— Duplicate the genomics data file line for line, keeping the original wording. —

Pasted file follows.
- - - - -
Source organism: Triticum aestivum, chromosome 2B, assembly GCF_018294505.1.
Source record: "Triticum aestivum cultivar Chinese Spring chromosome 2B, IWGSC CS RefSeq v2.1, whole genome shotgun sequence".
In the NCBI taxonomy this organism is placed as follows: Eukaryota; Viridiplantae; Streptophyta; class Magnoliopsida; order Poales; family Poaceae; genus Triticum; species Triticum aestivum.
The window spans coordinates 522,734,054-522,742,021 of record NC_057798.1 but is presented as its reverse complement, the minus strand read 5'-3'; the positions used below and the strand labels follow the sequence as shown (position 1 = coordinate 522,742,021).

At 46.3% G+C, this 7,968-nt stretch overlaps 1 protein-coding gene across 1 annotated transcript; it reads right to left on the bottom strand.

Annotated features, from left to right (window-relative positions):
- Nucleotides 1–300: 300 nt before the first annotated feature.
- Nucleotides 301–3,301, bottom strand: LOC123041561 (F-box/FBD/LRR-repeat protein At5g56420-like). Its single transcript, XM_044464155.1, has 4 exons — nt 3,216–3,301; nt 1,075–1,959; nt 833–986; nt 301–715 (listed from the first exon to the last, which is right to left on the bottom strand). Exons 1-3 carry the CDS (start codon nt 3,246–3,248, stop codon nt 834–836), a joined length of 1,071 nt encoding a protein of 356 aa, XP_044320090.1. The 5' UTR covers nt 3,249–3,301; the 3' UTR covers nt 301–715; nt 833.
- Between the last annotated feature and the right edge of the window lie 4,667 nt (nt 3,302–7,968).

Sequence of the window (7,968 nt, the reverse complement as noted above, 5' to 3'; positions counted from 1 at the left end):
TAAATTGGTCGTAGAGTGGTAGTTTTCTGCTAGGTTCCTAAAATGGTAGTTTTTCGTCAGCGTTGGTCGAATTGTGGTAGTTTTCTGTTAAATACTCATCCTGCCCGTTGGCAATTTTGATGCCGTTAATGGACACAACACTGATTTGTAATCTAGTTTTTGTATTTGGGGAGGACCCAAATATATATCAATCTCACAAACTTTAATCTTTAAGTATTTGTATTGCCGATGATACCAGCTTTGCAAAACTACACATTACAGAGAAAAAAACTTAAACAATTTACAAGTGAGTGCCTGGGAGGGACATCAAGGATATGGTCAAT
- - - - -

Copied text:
Source organism: Triticum aestivum, chromosome 2B, assembly GCF_018294505.1.
Source record: "Triticum aestivum cultivar Chinese Spring chromosome 2B, IWGSC CS RefSeq v2.1, whole genome shotgun sequence".
In the NCBI taxonomy this organism is placed as follows: Eukaryota; Viridiplantae; Streptophyta; class Magnoliopsida; order Poales; family Poaceae; genus Triticum; species Triticum aestivum.
The window spans coordinates 522,734,054-522,742,021 of record NC_057798.1 but is presented as its reverse complement, the minus strand read 5'-3'; the positions used below and the strand labels follow the sequence as shown (position 1 = coordinate 522,742,021).

At 46.3% G+C, this 7,968-nt stretch overlaps 1 protein-coding gene across 1 annotated transcript; it reads right to left on the bottom strand.

Annotated features, from left to right (window-relative positions):
- Nucleotides 1–300: 300 nt before the first annotated feature.
- Nucleotides 301–3,301, bottom strand: LOC123041561 (F-box/FBD/LRR-repeat protein At5g56420-like). Its single transcript, XM_044464155.1, has 4 exons — nt 3,216–3,301; nt 1,075–1,959; nt 833–986; nt 301–715 (listed from the first exon to the last, which is right to left on the bottom strand). Exons 1-3 carry the CDS (start codon nt 3,246–3,248, stop codon nt 834–836), a joined length of 1,071 nt encoding a protein of 356 aa, XP_044320090.1. The 5' UTR covers nt 3,249–3,301; the 3' UTR covers nt 301–715; nt 833.
- Between the last annotated feature and the right edge of the window lie 4,667 nt (nt 3,302–7,968).

Sequence of the window (7,968 nt, the reverse complement as noted above, 5' to 3'; positions counted from 1 at the left end):
TAAATTGGTCGTAGAGTGGTAGTTTTCTGCTAGGTTCCTAAAATGGTAGTTTTTCGTCAGCGTTGGTCGAATTGTGGTAGTTTTCTGTTAAATACTCATCCTGCCCGTTGGCAATTTTGATGCCGTTAATGGACACAACACTGATTTGTAATCTAGTTTTTGTATTTGGGGAGGACCCAAATATATATCAATCTCACAAACTTTAATCTTTAAGTATTTGTATTGCCGATGATACCAGCTTTGCAAAACTACACATTACAGAGAAAAAAACTTAAACAATTTACAAGTGAGTGCCTGGGAGGGACATCAAGGATATGGTCAAT